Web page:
Zika Reinforces the Importance of Insect Repellent - Jun 2, 2016

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Zika Reinforces the Importance of Insect Repellent
Jun 2, 2016

WASHINGTON, June 2, 2016 /PRNewswire-USNewswire/ -- The Zika virus has been identified in many locations, including reported cases here in the United States. The virus — which is specifically dangerous for pregnant women where it can lead to birth defects in infants — has been identified in at least 35 countries or territories in the Americas.  Additionally, there have been more than 350 travel-related cases reported in the United States. For the latest information on Zika go to: https://www.acep.org/zika/

Protect Yourselves From Mosquitoes and Ticks  This Summer!

While Zika is understandably in the news right now, the nation's emergency physicians warn that there are also other, very dangerous, insect-borne illnesses here in the United States that we need to protect ourselves from this summer.

"There are many mosquito-borne or tick illnesses, including several viruses that cause encephalitis, West Nile and Lyme disease, that Americans can't forget about and must protect themselves from this summer," said Jay Kaplan, MD, FACEP, president of the American College of Emergency Physicians. "Taking protective measures when going outside is the best way to stay safe."

The easiest and most effective way to avoid getting a mosquito-borne or tick-borne illness is obviously to prevent these insects from biting you.

Insect Repellents

  • When you are outside, use insect repellent (bug spray) that contains an EPA-registered active ingredient, such as DEET.
  • Never use DEET on infants under 2 months old, but the CDC says most insect repellents can be used on children older than 2 months. 
  • Young children should not apply DEET on themselves, and adults must not apply to their hands, eyes or mouth areas or on any wounds.  Check with your child's pediatrician if you have any questions.

Proper Clothing

  • Mosquitos are most active when it is darker, such as during dawn or dusk.  Wear long sleeves and pants during that time or consider staying indoors during those hours.
  • Sleep under a mosquito net when you are in an "at risk" location, such as outdoors at a campsite.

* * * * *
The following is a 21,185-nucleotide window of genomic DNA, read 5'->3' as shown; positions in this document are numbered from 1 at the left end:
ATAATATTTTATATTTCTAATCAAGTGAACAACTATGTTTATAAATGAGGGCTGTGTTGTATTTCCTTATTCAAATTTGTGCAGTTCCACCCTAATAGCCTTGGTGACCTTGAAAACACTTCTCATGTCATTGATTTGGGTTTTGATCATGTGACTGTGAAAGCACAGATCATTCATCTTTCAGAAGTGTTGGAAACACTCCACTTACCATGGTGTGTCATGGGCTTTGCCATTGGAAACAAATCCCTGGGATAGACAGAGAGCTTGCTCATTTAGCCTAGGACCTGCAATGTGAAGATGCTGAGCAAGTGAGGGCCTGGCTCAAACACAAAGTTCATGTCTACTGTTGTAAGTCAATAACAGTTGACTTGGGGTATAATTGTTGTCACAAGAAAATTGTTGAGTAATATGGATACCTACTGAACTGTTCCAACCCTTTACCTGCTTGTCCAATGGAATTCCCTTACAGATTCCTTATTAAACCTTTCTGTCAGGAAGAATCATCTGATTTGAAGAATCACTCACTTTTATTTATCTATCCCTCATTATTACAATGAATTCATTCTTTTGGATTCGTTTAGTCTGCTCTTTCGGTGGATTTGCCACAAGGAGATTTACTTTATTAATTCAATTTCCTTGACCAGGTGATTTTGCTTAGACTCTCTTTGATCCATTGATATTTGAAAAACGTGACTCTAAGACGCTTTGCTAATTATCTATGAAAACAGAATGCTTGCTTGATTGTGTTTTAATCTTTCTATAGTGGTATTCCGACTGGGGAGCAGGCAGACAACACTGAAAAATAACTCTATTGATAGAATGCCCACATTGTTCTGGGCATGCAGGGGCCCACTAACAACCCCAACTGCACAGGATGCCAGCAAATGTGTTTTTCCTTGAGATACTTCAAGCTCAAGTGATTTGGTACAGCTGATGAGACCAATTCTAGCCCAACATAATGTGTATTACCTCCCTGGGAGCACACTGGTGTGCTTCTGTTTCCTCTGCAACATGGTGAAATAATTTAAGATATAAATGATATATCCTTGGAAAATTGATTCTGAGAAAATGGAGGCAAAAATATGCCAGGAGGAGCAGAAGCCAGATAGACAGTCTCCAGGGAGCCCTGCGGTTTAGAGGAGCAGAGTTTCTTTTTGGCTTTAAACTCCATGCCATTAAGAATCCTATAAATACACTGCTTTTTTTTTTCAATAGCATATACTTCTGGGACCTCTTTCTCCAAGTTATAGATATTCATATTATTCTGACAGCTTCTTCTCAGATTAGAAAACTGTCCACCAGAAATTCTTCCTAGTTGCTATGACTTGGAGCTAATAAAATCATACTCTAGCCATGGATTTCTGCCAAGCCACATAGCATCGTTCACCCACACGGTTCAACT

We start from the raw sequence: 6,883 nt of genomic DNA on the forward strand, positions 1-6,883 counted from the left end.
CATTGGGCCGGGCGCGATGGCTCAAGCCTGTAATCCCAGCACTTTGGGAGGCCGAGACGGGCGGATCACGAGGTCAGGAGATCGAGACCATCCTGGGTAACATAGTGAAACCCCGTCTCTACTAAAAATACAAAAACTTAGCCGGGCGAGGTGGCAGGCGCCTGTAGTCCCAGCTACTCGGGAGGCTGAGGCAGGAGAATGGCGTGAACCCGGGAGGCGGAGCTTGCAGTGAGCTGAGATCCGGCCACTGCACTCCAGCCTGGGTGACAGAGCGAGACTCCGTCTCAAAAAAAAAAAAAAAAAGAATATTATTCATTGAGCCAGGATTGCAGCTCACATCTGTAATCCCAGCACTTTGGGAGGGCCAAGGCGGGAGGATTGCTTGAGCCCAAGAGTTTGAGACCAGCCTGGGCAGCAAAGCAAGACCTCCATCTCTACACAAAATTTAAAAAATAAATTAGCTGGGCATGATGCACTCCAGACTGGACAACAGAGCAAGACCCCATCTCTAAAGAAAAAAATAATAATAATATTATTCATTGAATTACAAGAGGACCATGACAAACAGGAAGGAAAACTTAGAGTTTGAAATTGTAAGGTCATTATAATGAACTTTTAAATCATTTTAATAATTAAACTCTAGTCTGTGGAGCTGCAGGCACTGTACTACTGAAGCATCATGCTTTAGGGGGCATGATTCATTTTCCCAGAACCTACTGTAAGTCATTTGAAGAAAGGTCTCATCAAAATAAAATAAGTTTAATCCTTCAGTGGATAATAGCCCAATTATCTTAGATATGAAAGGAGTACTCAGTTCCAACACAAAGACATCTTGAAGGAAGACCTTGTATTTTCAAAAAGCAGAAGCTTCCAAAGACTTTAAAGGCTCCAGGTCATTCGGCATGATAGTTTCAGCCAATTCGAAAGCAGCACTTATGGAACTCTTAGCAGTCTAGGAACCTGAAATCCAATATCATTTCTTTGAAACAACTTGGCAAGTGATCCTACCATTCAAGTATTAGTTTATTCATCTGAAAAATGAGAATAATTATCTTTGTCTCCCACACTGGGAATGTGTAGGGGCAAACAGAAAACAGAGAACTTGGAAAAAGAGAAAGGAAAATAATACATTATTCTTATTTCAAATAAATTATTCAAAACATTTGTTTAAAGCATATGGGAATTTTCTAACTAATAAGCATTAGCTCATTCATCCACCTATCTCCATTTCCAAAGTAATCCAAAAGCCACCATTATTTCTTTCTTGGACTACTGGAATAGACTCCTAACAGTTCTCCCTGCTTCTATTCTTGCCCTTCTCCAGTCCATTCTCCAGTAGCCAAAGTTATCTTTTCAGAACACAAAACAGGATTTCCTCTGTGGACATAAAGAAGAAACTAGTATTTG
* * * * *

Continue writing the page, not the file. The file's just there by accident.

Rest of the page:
• Consider purchasing pre-treated clothing for travel.
  • Check your head, body and clothes for ticks if you've been outside, especially in wooded areas.

Prevention Around The House

  • Put screens on any windows or sliding doors to keep mosquitos out.
  • Get rid of standing water near your house or in your lawn, such as puddles, flower pots, buckets, barrels and child waiting pools when they are not in use.  These are mosquito breeding sites.  Keep fountain waters flowing if possible and maintain clean gutters around your property.
  • Don't handle dead birds.  Mosquitos become infected when they feed on infected birds.  Contact your local health department for instructions on reporting and disposing of dead birds.

As always, take precautions and go to your doctor or the nearest emergency department to get checked out if you feel you have the symptoms of a medical emergency. 

ACEP is the national medical specialty society representing emergency medicine. ACEP is committed to advancing emergency care through continuing education, research and public education. Headquartered in Dallas, Texas, ACEP has 53 chapters representing each state, as well as Puerto Rico and the District of Columbia. A Government Services Chapter represents emergency physicians employed by military branches and other government agencies. 
www.acep.org

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SOURCE American College of Emergency Physicians (ACEP)

For further information: Mike Baldyga, 202-370-9288, mbaldyga@acep.org